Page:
Portable Studio Reimagines Orchestral Recording
Whether you’re recording a large ensemble on a scoring stage or some far-off church, nothing matters more than the first matched pair. Many national broadcast corporations adopted and standardized two-mictophone configurations for all their respective orchestral recordings. This portable studio enables vital broadcast-quality stereo capture, unmatched by any handheld recorder. Much research, design, and human ingenuity went into the development of the myriad microphone techniques we call upon today. As in a commercial studio, the accuracy of reproduction will rely on the engineer’s technique. The console preamps and digital converters are streamlined for quality and portability, nothing else. In the era of multitrack recording, many still believe the ultimate live reproduction requires specifically two microphones.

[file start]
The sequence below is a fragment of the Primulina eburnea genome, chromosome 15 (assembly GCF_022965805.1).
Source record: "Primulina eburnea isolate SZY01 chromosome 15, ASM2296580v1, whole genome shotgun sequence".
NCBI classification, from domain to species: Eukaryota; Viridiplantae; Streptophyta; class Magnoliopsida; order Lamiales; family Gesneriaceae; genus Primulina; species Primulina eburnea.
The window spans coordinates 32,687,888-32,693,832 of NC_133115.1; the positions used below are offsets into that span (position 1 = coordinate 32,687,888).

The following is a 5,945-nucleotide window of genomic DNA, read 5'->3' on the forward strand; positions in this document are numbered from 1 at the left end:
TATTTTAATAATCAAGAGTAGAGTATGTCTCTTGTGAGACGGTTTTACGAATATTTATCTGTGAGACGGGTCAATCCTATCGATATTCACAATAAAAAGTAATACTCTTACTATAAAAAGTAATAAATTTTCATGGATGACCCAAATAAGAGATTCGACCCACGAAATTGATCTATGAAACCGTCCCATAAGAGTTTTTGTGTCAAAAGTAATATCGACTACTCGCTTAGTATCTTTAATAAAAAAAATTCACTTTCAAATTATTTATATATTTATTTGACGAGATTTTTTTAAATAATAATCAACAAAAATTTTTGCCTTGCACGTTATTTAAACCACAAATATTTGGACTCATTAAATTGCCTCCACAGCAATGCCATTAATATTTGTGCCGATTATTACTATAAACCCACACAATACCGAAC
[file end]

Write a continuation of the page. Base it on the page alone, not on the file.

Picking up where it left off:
Opening the small Pelican case reveals a souped-up MacBook, a recording interface with no bells or whistles, a classic collection of microphones plus a few secret handshakes. There’s headphones for monitoring microphone adjustments and even portable phantom power for condensers.
Here’s an excerpt from the portable studio's first run performed by a trio on doubleness, bassoon and viola. They recorded on the night before their Pyatt Hall performance March 22nd at the 2018 Sonic Boom Festival. Thomas composed this piece for the "Caulfield in the Cape" suite, a South-African and multi-cultural collaboration with wheels in motion for 2019.